The Picturesque is still applied to ruins and heritage sites – in fact the notion of ‘romantic’ ruins comes from this sensibility. But the compositional element of the Picturesque was more of the 2d ‘frame’, a frozen scene viewed from a particular place or vista. “A real landscape could be composed like a painted canvas, and that the audience could step through a picture frame into a living scene. Nature could be improved by the eye of the artist, who adds living trees and rocks, sunlight, water, and old ruins to his palette.”
Although this tradition has given value to ancient sites, which has in turn saved and protected many, I think we can explore them apart from this 2d picturesque tradition, to convey these sites in more sensory and experiential ways, and for me, including the use of sound.
I currently volunteer at the Royal West of England Academy, invigilating once a week. The show on at the time I was making these drawings was called Shock and Awe, and presented artists’ responses to conflict, in the light of the centenary of WW1. Part of this was the landscapes of John (1893-1977) and Paul Nash (1889-1946), who both served in the army as war artists and in action, and used familiar landscapes to come to terms with their experiences.
“Genius Loci – The Spirit of a Place. For both John and Paul Nash the notion of place was as important to their work as the landscape itself. The featured hilltops and coastlines, woodlands and gardens, are not just anonymous backdrops. Instead they incorporate the context and history of a specific location with the pervading atmosphere and ‘sprit of (a) place’.” – RWA interpretation board for Brothers In Art: John and Paul Nash 19th July – 14th September.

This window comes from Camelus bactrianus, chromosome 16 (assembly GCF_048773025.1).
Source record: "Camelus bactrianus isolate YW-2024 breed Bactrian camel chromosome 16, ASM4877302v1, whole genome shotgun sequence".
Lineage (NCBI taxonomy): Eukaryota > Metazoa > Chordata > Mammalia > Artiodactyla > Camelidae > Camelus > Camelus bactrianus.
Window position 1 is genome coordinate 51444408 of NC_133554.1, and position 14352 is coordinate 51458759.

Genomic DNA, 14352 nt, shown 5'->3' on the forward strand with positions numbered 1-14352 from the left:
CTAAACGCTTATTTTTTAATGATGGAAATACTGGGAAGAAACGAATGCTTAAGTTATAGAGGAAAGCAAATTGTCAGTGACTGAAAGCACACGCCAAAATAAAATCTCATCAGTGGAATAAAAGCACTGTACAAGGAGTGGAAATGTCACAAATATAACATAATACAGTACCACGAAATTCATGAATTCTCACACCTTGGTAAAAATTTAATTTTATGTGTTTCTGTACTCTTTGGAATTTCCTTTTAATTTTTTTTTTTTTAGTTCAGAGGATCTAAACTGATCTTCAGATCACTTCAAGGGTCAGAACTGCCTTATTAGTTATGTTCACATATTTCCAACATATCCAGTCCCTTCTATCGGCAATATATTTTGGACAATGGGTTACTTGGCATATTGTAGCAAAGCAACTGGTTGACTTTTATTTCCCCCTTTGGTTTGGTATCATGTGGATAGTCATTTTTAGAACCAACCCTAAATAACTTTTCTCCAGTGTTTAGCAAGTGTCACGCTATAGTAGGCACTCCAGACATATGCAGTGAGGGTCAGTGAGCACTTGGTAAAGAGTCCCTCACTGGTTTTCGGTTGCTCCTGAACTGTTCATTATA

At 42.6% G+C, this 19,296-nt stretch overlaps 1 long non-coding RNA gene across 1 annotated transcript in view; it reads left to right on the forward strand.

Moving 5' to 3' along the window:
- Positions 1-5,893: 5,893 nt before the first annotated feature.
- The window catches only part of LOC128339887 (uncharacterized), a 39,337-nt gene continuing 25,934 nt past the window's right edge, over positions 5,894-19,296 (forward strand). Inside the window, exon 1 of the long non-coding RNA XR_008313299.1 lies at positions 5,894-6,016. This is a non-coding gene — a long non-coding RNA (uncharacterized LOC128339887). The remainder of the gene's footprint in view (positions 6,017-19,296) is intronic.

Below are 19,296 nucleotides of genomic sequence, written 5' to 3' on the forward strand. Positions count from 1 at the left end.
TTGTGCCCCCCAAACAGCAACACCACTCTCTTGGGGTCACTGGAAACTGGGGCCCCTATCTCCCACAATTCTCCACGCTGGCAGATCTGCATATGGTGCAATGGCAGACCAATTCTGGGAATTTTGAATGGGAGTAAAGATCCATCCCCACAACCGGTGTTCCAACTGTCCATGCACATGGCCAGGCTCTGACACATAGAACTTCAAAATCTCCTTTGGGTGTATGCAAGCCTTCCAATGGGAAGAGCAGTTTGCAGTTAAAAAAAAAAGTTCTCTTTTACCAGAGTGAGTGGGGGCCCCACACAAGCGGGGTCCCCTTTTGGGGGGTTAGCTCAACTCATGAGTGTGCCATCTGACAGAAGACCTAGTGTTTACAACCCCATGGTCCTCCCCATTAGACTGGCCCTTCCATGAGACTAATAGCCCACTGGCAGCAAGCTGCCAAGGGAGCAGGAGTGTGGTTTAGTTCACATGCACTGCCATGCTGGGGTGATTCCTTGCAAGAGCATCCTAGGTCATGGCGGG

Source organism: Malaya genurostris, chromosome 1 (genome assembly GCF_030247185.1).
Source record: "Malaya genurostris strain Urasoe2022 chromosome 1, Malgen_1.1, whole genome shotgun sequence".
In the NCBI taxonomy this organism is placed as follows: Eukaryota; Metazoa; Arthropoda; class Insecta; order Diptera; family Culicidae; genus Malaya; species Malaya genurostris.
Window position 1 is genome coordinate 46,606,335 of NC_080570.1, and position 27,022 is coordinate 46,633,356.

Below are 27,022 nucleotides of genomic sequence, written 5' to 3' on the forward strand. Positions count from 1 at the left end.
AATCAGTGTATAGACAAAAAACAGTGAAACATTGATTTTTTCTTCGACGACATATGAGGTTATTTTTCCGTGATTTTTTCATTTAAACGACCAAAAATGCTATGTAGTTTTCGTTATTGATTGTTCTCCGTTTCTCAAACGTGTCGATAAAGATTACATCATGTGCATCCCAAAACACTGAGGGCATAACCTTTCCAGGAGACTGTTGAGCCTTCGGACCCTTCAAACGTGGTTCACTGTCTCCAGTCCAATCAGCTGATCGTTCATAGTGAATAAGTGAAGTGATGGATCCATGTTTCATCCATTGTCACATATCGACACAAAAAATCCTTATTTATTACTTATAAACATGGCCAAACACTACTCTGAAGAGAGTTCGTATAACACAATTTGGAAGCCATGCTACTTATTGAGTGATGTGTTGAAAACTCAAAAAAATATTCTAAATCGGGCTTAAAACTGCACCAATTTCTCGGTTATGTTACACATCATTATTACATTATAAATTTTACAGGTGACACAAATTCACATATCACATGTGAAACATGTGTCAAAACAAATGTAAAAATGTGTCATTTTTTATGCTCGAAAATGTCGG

In his paintings of the sites in the Avebury area, Paul Nash experimented with painting ancient sites and landscapes he knew well, from memory. I like how these are created from having actually being there, having spent time walking between and amongst these sites. The results feel more 3d than 2d, conveying sensory impressions which sometimes ‘look’ like sound. In particular: Landscape of the Megaliths 1934, Druid Landscape c1938, Equivalents for the Megaliths 1935, The Archer 1930-42, Landscape of the Malvern Distance 1943, November Moon 1942 and Landscape of the Wittenham Clumps 1946. (due to copyright I am unable to include these images here)